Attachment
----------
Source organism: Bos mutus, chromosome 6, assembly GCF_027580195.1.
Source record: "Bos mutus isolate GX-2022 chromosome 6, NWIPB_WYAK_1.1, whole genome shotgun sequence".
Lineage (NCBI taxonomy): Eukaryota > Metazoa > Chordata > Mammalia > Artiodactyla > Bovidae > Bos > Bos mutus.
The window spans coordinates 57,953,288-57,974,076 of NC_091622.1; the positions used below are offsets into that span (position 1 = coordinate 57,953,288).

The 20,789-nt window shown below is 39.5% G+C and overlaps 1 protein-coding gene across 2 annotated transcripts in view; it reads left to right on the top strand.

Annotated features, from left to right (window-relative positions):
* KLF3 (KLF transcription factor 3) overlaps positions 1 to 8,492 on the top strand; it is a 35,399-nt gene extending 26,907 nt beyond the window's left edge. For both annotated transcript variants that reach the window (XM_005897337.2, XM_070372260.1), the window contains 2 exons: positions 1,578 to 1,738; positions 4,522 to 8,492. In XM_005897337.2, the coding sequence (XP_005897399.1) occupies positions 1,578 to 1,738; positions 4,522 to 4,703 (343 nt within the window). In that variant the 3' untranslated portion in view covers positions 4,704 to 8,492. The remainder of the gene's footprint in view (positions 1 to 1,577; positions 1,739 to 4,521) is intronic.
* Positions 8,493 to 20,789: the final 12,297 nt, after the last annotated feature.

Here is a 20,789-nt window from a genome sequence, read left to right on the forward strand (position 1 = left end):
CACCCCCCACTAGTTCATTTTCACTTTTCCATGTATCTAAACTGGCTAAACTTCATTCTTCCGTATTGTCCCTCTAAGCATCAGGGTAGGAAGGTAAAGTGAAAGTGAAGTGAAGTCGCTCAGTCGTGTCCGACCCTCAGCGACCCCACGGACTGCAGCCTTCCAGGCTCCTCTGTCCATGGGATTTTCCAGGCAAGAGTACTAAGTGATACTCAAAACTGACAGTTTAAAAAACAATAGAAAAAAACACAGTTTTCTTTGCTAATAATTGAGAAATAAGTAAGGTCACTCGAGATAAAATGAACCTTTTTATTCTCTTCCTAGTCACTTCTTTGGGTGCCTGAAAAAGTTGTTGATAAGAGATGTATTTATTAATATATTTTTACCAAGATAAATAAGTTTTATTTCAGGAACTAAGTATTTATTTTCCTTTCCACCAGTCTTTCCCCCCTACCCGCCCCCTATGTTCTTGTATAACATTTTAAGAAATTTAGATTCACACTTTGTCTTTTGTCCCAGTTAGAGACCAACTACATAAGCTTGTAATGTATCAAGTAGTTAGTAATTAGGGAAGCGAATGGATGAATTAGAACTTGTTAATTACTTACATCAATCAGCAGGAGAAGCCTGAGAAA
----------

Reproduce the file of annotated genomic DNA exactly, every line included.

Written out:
Source organism: Bos mutus, chromosome 6, assembly GCF_027580195.1.
Source record: "Bos mutus isolate GX-2022 chromosome 6, NWIPB_WYAK_1.1, whole genome shotgun sequence".
Lineage (NCBI taxonomy): Eukaryota > Metazoa > Chordata > Mammalia > Artiodactyla > Bovidae > Bos > Bos mutus.
The window spans coordinates 57,953,288-57,974,076 of NC_091622.1; the positions used below are offsets into that span (position 1 = coordinate 57,953,288).

The 20,789-nt window shown below is 39.5% G+C and overlaps 1 protein-coding gene across 2 annotated transcripts in view; it reads left to right on the top strand.

Annotated features, from left to right (window-relative positions):
* KLF3 (KLF transcription factor 3) overlaps positions 1 to 8,492 on the top strand; it is a 35,399-nt gene extending 26,907 nt beyond the window's left edge. For both annotated transcript variants that reach the window (XM_005897337.2, XM_070372260.1), the window contains 2 exons: positions 1,578 to 1,738; positions 4,522 to 8,492. In XM_005897337.2, the coding sequence (XP_005897399.1) occupies positions 1,578 to 1,738; positions 4,522 to 4,703 (343 nt within the window). In that variant the 3' untranslated portion in view covers positions 4,704 to 8,492. The remainder of the gene's footprint in view (positions 1 to 1,577; positions 1,739 to 4,521) is intronic.
* Positions 8,493 to 20,789: the final 12,297 nt, after the last annotated feature.

Here is a 20,789-nt window from a genome sequence, read left to right on the forward strand (position 1 = left end):
CACCCCCCACTAGTTCATTTTCACTTTTCCATGTATCTAAACTGGCTAAACTTCATTCTTCCGTATTGTCCCTCTAAGCATCAGGGTAGGAAGGTAAAGTGAAAGTGAAGTGAAGTCGCTCAGTCGTGTCCGACCCTCAGCGACCCCACGGACTGCAGCCTTCCAGGCTCCTCTGTCCATGGGATTTTCCAGGCAAGAGTACTAAGTGATACTCAAAACTGACAGTTTAAAAAACAATAGAAAAAAACACAGTTTTCTTTGCTAATAATTGAGAAATAAGTAAGGTCACTCGAGATAAAATGAACCTTTTTATTCTCTTCCTAGTCACTTCTTTGGGTGCCTGAAAAAGTTGTTGATAAGAGATGTATTTATTAATATATTTTTACCAAGATAAATAAGTTTTATTTCAGGAACTAAGTATTTATTTTCCTTTCCACCAGTCTTTCCCCCCTACCCGCCCCCTATGTTCTTGTATAACATTTTAAGAAATTTAGATTCACACTTTGTCTTTTGTCCCAGTTAGAGACCAACTACATAAGCTTGTAATGTATCAAGTAGTTAGTAATTAGGGAAGCGAATGGATGAATTAGAACTTGTTAATTACTTACATCAATCAGCAGGAGAAGCCTGAGAAA